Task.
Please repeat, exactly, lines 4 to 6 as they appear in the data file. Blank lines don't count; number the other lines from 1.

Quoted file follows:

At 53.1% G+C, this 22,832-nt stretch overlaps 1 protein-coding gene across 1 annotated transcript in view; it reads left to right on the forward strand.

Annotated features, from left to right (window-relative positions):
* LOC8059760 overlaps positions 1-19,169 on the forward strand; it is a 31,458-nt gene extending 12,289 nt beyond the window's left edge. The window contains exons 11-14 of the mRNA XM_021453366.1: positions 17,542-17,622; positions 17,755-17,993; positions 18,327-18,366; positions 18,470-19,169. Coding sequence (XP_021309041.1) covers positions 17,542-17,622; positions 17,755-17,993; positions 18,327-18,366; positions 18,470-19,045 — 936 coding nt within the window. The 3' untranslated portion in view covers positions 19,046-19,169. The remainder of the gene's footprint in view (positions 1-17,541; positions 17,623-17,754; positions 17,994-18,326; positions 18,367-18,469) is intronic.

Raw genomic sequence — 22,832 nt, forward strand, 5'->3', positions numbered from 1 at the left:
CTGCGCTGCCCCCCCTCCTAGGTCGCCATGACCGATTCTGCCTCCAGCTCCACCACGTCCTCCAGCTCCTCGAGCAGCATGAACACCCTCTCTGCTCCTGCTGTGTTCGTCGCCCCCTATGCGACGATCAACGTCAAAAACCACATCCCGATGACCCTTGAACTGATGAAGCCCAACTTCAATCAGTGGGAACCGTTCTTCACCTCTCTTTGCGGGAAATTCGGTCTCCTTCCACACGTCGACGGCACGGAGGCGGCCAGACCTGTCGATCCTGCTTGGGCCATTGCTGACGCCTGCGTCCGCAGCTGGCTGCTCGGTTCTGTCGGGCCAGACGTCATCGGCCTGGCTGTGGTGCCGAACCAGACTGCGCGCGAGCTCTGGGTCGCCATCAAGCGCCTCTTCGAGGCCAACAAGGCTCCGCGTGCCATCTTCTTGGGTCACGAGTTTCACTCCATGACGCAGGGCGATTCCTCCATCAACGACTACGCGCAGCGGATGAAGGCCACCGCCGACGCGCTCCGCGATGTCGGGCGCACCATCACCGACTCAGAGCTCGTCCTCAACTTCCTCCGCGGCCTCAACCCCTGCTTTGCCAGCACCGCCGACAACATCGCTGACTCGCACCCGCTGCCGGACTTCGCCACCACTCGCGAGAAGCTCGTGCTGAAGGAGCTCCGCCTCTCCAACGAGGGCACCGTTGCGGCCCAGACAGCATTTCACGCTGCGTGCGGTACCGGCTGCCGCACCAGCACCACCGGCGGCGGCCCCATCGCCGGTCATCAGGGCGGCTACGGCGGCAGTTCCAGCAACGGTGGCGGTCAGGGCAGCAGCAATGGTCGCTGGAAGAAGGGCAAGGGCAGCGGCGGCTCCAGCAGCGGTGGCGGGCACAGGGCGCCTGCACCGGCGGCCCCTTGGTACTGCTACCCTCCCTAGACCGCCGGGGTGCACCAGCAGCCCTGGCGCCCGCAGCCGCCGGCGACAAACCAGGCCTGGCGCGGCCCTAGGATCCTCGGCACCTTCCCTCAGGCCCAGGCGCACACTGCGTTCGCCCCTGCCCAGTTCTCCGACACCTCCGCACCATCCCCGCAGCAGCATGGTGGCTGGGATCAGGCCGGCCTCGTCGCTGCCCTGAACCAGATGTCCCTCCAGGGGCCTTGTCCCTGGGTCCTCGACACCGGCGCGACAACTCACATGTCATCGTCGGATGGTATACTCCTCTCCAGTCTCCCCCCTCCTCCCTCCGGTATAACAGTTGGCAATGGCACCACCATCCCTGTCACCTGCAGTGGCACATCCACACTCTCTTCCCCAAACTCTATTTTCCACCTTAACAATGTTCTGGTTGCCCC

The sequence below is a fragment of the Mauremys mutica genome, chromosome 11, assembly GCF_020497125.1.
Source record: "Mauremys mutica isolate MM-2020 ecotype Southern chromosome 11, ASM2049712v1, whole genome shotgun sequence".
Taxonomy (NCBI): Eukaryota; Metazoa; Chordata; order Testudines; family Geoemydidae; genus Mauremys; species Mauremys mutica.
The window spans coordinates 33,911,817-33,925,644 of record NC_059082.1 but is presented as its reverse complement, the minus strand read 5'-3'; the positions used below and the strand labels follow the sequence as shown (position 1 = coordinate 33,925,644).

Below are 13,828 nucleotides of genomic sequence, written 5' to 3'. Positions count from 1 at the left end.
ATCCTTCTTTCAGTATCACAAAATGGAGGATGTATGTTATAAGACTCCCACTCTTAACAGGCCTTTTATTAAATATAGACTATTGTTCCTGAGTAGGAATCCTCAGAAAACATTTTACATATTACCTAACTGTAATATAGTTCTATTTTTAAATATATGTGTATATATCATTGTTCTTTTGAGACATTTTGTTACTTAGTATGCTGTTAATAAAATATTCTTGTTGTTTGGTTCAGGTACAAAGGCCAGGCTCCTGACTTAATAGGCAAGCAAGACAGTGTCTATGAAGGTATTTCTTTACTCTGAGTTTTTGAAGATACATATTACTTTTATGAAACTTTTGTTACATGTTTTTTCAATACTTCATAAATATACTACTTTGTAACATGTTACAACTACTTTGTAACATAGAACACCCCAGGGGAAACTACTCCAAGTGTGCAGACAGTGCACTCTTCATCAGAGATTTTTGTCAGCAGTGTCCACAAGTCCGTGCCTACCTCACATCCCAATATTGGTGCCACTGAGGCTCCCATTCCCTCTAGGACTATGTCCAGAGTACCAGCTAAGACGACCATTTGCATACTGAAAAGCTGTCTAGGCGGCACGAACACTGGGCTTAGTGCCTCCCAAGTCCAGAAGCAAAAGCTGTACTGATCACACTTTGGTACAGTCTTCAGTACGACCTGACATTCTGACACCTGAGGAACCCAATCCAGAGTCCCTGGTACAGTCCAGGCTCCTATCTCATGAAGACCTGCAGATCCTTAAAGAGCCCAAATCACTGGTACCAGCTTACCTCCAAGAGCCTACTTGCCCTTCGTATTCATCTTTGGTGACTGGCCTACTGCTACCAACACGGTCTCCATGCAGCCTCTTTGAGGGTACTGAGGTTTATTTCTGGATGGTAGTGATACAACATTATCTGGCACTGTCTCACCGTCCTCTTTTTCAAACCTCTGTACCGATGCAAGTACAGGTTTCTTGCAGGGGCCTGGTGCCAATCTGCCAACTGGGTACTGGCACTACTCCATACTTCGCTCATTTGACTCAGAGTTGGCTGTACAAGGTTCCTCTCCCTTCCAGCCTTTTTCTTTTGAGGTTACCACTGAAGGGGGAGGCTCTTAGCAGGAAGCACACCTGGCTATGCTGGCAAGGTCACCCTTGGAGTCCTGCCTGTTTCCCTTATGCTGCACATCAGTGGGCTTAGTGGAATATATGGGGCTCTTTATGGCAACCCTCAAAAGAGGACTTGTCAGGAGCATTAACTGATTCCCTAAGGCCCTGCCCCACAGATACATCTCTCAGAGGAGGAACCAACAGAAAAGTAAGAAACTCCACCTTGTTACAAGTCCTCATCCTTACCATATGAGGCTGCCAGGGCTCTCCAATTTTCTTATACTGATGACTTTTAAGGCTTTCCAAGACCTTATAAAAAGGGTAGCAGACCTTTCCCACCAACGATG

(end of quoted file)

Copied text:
Raw genomic sequence — 22,832 nt, forward strand, 5'->3', positions numbered from 1 at the left:
CTGCGCTGCCCCCCCTCCTAGGTCGCCATGACCGATTCTGCCTCCAGCTCCACCACGTCCTCCAGCTCCTCGAGCAGCATGAACACCCTCTCTGCTCCTGCTGTGTTCGTCGCCCCCTATGCGACGATCAACGTCAAAAACCACATCCCGATGACCCTTGAACTGATGAAGCCCAACTTCAATCAGTGGGAACCGTTCTTCACCTCTCTTTGCGGGAAATTCGGTCTCCTTCCACACGTCGACGGCACGGAGGCGGCCAGACCTGTCGATCCTGCTTGGGCCATTGCTGACGCCTGCGTCCGCAGCTGGCTGCTCGGTTCTGTCGGGCCAGACGTCATCGGCCTGGCTGTGGTGCCGAACCAGACTGCGCGCGAGCTCTGGGTCGCCATCAAGCGCCTCTTCGAGGCCAACAAGGCTCCGCGTGCCATCTTCTTGGGTCACGAGTTTCACTCCATGACGCAGGGCGATTCCTCCATCAACGACTACGCGCAGCGGATGAAGGCCACCGCCGACGCGCTCCGCGATGTCGGGCGCACCATCACCGACTCAGAGCTCGTCCTCAACTTCCTCCGCGGCCTCAACCCCTGCTTTGCCAGCACCGCCGACAACATCGCTGACTCGCACCCGCTGCCGGACTTCGCCACCACTCGCGAGAAGCTCGTGCTGAAGGAGCTCCGCCTCTCCAACGAGGGCACCGTTGCGGCCCAGACAGCATTTCACGCTGCGTGCGGTACCGGCTGCCGCACCAGCACCACCGGCGGCGGCCCCATCGCCGGTCATCAGGGCGGCTACGGCGGCAGTTCCAGCAACGGTGGCGGTCAGGGCAGCAGCAATGGTCGCTGGAAGAAGGGCAAGGGCAGCGGCGGCTCCAGCAGCGGTGGCGGGCACAGGGCGCCTGCACCGGCGGCCCCTTGGTACTGCTACCCTCCCTAGACCGCCGGGGTGCACCAGCAGCCCTGGCGCCCGCAGCCGCCGGCGACAAACCAGGCCTGGCGCGGCCCTAGGATCCTCGGCACCTTCCCTCAGGCCCAGGCGCACACTGCGTTCGCCCCTGCCCAGTTCTCCGACACCTCCGCACCATCCCCGCAGCAGCATGGTGGCTGGGATCAGGCCGGCCTCGTCGCTGCCCTGAACCAGATGTCCCTCCAGGGGCCTTGTCCCTGGGTCCTCGACACCGGCGCGACAACTCACATGTCATCGTCGGATGGTATACTCCTCTCCAGTCTCCCCCCTCCTCCCTCCGGTATAACAGTTGGCAATGGCACCACCATCCCTGTCACCTGCAGTGGCACATCCACACTCTCTTCCCCAAACTCTATTTTCCACCTTAACAATGTTCTGGTTGCCCC

The sequence below is a fragment of the Mauremys mutica genome, chromosome 11, assembly GCF_020497125.1.